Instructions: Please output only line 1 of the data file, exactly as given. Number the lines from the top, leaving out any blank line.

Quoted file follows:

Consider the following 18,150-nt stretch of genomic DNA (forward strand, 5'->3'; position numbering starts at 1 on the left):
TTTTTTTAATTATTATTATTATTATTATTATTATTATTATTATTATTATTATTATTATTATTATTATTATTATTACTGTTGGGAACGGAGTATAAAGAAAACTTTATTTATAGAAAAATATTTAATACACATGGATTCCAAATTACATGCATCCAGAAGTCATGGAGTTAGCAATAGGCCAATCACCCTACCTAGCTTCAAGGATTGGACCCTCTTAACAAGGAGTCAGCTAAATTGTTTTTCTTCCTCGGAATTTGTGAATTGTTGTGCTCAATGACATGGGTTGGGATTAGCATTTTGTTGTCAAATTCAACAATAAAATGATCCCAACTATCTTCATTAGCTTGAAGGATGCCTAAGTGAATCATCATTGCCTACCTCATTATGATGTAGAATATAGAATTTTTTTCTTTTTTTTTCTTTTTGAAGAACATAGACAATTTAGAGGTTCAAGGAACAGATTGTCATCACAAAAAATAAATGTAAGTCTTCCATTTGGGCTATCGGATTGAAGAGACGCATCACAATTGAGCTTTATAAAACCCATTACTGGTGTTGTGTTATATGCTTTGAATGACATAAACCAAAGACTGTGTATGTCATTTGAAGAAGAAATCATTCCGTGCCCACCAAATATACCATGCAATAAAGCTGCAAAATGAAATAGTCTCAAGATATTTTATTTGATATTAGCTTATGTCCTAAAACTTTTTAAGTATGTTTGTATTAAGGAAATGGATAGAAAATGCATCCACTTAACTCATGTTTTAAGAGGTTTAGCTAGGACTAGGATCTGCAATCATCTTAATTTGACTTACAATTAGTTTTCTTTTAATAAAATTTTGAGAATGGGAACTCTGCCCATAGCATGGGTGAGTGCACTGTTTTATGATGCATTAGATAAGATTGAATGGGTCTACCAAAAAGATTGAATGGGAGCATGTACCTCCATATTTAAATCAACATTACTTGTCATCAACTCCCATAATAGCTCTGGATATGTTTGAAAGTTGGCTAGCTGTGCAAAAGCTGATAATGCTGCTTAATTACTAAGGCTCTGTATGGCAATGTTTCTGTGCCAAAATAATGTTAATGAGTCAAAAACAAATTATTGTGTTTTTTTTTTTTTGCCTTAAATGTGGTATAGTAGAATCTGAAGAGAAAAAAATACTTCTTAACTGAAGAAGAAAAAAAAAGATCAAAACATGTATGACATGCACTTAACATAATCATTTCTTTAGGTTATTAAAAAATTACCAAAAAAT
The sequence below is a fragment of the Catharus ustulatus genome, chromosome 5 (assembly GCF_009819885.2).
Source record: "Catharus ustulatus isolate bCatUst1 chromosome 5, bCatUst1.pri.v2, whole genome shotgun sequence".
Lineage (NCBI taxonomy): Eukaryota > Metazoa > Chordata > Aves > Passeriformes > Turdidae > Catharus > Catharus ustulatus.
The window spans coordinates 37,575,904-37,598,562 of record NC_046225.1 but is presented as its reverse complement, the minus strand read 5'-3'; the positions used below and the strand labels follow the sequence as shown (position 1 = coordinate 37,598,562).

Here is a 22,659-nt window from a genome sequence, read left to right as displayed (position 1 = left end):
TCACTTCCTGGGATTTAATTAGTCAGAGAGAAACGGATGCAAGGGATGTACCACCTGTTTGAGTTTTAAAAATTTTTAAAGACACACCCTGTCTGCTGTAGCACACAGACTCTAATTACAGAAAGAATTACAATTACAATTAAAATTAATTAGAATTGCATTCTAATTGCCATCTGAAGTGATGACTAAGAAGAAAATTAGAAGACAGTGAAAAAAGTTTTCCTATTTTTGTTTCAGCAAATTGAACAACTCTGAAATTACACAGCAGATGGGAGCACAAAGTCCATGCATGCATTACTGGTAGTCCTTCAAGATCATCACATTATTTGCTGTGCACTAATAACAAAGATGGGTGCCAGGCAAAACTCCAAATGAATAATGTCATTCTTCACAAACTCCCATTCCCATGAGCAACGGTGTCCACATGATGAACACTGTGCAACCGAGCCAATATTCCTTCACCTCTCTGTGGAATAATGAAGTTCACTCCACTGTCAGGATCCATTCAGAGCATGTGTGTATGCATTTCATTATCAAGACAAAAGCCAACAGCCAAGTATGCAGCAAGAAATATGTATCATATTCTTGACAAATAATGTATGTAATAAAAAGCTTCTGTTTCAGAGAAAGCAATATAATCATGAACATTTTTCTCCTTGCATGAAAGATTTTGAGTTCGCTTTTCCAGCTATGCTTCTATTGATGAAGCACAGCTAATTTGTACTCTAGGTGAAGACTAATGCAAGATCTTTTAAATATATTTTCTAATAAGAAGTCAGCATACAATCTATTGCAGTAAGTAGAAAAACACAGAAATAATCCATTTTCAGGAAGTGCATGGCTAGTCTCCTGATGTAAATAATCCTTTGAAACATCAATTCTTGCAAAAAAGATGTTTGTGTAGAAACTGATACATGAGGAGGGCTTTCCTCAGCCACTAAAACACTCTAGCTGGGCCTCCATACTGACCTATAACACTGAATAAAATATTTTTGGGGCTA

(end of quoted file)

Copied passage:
Consider the following 18,150-nt stretch of genomic DNA (forward strand, 5'->3'; position numbering starts at 1 on the left):